With apologies to Sesame Street.

You MUST Watch This Video!

Though only 15 minutes long, this video reveals some of the deepest secrets about life, the Universe and everything. Watching it will be a life-changing experience! Be advised, however: Due to the sensitive nature of the information herein, viewing of this video has been limited to certain regions only. For remember that knowledge is power, and with great power comes great responsibility.

No, seriously, this is how it feels when I try to watch a video that, for no good reason, has been restricted to “certain audiences” or “certain regions”, despite their insistence that it’s a Must Watch! that I really, really, really shouldn’t miss.

You’re annoying the hell out of people, guys!

(This video is a joke, but the sentiment is real. Thanks for listening.)

Don’t Be A Creepy Stalker — We Have NSA For That

Actually quite to the point, and quite important.

But wait, what? … There’s actually a website dedicated to “Women Who Eat On Tubes”? I guess after 17 years on the Internet I shouldn’t be at all surprised, but still … Apparently there’s a fetish for everyone.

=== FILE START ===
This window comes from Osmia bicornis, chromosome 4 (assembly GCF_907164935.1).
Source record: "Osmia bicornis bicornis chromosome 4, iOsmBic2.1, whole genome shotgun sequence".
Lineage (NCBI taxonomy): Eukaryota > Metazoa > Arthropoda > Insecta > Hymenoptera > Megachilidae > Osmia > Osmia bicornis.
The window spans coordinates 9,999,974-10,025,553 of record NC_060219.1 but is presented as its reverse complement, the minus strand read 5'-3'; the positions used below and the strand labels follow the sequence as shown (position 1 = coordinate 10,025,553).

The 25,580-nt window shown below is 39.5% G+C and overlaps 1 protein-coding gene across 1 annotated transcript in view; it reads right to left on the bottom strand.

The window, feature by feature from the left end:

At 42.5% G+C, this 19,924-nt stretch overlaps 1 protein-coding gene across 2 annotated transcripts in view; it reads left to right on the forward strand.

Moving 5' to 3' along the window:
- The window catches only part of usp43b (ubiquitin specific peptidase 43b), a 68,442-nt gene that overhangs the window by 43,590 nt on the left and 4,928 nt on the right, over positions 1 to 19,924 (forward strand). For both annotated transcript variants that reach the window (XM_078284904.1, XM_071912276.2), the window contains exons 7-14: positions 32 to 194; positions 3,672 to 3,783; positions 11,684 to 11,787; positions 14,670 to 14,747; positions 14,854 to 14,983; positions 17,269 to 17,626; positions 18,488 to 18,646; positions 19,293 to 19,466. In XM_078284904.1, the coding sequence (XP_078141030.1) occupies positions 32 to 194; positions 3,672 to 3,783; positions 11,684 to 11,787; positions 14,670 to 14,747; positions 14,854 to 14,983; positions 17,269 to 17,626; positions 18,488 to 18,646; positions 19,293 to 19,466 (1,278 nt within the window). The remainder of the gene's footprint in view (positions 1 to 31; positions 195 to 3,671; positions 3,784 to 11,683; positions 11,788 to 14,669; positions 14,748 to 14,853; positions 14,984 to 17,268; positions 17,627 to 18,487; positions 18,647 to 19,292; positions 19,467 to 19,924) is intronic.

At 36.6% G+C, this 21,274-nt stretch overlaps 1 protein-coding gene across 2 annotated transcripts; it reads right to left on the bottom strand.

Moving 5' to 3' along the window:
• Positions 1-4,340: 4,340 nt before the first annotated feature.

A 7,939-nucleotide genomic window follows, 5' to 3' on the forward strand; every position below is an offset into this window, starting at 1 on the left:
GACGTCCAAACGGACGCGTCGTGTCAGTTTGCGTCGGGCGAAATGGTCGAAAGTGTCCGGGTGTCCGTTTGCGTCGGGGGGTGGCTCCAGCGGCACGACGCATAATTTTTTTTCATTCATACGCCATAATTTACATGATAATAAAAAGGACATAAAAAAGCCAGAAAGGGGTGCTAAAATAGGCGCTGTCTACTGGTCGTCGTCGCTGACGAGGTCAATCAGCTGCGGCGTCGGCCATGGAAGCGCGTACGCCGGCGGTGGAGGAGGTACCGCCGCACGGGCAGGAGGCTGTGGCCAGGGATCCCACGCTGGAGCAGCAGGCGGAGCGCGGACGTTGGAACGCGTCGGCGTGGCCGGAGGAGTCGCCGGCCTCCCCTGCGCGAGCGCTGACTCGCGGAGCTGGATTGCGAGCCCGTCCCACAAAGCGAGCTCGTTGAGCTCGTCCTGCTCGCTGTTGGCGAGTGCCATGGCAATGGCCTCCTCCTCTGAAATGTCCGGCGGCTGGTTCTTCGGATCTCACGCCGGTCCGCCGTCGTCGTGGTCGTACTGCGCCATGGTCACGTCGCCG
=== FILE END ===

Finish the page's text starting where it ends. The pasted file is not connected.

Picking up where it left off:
[Link to article on thedailybeast.com]

Before you fall for the temptation to do as described in the article, consider for a moment, how would YOU feel if someone posted pictures of YOU on a website, for ridicule and mockery, public embarrassment, open disrespect and tasteless commentary?

[Link to follow-up article on independent.co.uk]

Or, in the unlikely event that you happen to be one of those few who doesn’t give a damn about such things for your own part, how would you feel if for example it happened to your own son or daughter, or other near and dear ones? If it still sounds like a good idea to you, then you may be in need of professional counselling. Or a reality check. Or both.

Plus people who post embarrassing pictures of others on the web without their consent pretty much revoke their own right to complain about what NSA is doing to their privacy. Go figure!

Remember — The Internet of You